Political violence insurance provides coverage for terrorist acts, acts of sabotage, riots, strikes, civil commotion, malicious damage, insurrection, revolution, rebellion, coup d’état, war, civil war or counter-insurgency. Covers vary by line of business or country, but business insurance covers damage to property and contents when the cause is fire, looting or vandalism caused by civil commotion, protests and riots. Additionally, common extensions include denial of access (businesses shuttered because authorities have closed the area, whether damaged or not), loss of attraction (being closed, businesses cannot attract customers), and other civil disturbances.

What’s the importance of understanding local laws when it comes to risk management?

It is critical for risk managers of multinational organizations to understand the local laws and regulations of the country when it comes to managing risk.  They carry a significant responsibility to safeguard the business operations across multiple jurisdictions and falling foul of any compliance or local regulations could incur significant penalties and fines, notwithstanding reputational damage.  It’s here where the tripartite alliance between the risk manager, insurer and broker becomes pivotal in ensuring that there are no gaps or inconsistencies in insurance coverage, and where having risk partners with global presence and local market expertise becomes crucial.  On managing multinational programs, we look at a four C’s approach’ – managing costs, control and compliance, and ensuring coverage is correctly scoped and consistent across all operations.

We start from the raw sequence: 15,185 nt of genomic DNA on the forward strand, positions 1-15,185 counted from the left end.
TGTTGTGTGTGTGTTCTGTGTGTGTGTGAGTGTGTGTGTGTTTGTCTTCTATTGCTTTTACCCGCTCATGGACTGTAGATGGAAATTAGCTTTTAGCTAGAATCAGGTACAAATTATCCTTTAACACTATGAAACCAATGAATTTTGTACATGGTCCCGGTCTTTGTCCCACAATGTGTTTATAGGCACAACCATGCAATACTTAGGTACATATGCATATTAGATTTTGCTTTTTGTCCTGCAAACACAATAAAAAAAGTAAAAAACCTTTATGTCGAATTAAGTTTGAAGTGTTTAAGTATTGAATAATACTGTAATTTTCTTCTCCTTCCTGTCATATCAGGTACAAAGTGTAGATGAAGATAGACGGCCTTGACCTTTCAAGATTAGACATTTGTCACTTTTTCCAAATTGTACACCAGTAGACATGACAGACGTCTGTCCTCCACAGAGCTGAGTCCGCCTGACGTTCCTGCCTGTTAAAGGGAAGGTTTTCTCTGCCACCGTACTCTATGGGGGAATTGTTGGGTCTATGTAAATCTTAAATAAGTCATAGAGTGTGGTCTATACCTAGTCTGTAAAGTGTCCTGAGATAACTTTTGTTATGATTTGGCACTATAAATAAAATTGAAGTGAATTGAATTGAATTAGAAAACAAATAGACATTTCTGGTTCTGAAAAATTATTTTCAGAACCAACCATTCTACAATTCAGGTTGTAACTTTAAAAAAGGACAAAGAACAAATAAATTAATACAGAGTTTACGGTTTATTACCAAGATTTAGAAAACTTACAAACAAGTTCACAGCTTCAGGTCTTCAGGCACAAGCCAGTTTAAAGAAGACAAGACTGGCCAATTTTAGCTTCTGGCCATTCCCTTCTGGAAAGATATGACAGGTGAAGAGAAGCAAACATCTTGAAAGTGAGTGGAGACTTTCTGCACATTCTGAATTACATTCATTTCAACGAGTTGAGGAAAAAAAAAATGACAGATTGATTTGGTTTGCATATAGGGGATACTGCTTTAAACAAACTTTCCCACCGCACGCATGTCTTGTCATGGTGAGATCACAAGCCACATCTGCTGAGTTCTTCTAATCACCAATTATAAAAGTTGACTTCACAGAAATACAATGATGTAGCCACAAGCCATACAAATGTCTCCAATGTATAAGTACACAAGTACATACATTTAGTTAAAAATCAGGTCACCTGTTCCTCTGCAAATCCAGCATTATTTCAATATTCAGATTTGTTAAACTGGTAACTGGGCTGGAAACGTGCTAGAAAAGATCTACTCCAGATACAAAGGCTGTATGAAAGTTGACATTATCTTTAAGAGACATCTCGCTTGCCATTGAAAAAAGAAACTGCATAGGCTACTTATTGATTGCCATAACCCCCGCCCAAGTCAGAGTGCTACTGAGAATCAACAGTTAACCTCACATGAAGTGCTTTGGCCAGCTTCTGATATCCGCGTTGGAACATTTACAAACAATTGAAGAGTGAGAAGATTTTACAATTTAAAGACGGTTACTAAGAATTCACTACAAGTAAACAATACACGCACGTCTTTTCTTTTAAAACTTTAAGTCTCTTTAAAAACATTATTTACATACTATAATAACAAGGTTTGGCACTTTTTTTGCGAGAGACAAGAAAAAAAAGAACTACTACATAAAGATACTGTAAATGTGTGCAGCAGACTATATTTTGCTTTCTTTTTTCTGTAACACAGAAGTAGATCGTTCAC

Quick planning tips

  • Maintain ongoing close communications with local, provincial and national law enforcement agencies
  • Coordinate response plans across functional disciplines (police, fire, medical, and private sector)
  • If time permits, install coverings over windows, doors, or other potentially vulnerable entry points (plywood or other suitable material) and place physical barriers to limit access
  • Close business before high risk times (evenings/night hours, scheduled protests, etc.)
  • Consider adding additional security staff
  • Remove exterior materials that can be burned, thrown or otherwise used to damage people or property.
  • Ensure exterior lighting is turned on to increase visibility.
  • Remove/secure high value inventory (Electronics, medicine, cash, securities).
  • Consider how quickly staff can recover and get back to work following an incident
  • Investigate if your company is over-reliant on a particular supplier or customer; avoid aggregation of suppliers
  • Think about supply chain vulnerabilities and the possible impact of political violence on them and create a contingency plan; this can create a contingent BI (CBI) scenario
  • Combine physical damage (PD) BI all-risks product with terrorism to minimize coverage gaps